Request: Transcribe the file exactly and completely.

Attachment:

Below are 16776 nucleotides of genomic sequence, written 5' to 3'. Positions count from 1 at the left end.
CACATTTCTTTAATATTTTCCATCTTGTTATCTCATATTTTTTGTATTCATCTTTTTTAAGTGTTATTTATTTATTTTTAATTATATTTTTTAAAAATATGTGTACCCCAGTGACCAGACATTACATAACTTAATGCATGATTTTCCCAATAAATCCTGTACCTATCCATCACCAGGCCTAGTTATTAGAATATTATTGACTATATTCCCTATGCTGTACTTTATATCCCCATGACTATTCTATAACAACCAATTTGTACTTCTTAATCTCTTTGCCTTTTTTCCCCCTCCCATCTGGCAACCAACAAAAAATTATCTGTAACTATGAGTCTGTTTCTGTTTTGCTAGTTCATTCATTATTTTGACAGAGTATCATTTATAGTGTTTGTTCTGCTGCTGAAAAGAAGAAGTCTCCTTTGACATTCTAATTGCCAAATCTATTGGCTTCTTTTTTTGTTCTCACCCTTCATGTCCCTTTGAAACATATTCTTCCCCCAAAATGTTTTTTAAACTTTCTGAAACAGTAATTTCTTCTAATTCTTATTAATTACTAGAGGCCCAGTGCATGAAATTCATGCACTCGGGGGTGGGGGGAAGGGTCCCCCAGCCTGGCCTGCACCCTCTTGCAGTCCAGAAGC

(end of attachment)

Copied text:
Below are 16776 nucleotides of genomic sequence, written 5' to 3'. Positions count from 1 at the left end.
CACATTTCTTTAATATTTTCCATCTTGTTATCTCATATTTTTTGTATTCATCTTTTTTAAGTGTTATTTATTTATTTTTAATTATATTTTTTAAAAATATGTGTACCCCAGTGACCAGACATTACATAACTTAATGCATGATTTTCCCAATAAATCCTGTACCTATCCATCACCAGGCCTAGTTATTAGAATATTATTGACTATATTCCCTATGCTGTACTTTATATCCCCATGACTATTCTATAACAACCAATTTGTACTTCTTAATCTCTTTGCCTTTTTTCCCCCTCCCATCTGGCAACCAACAAAAAATTATCTGTAACTATGAGTCTGTTTCTGTTTTGCTAGTTCATTCATTATTTTGACAGAGTATCATTTATAGTGTTTGTTCTGCTGCTGAAAAGAAGAAGTCTCCTTTGACATTCTAATTGCCAAATCTATTGGCTTCTTTTTTTGTTCTCACCCTTCATGTCCCTTTGAAACATATTCTTCCCCCAAAATGTTTTTTAAACTTTCTGAAACAGTAATTTCTTCTAATTCTTATTAATTACTAGAGGCCCAGTGCATGAAATTCATGCACTCGGGGGTGGGGGGAAGGGTCCCCCAGCCTGGCCTGCACCCTCTTGCAGTCCAGAAGC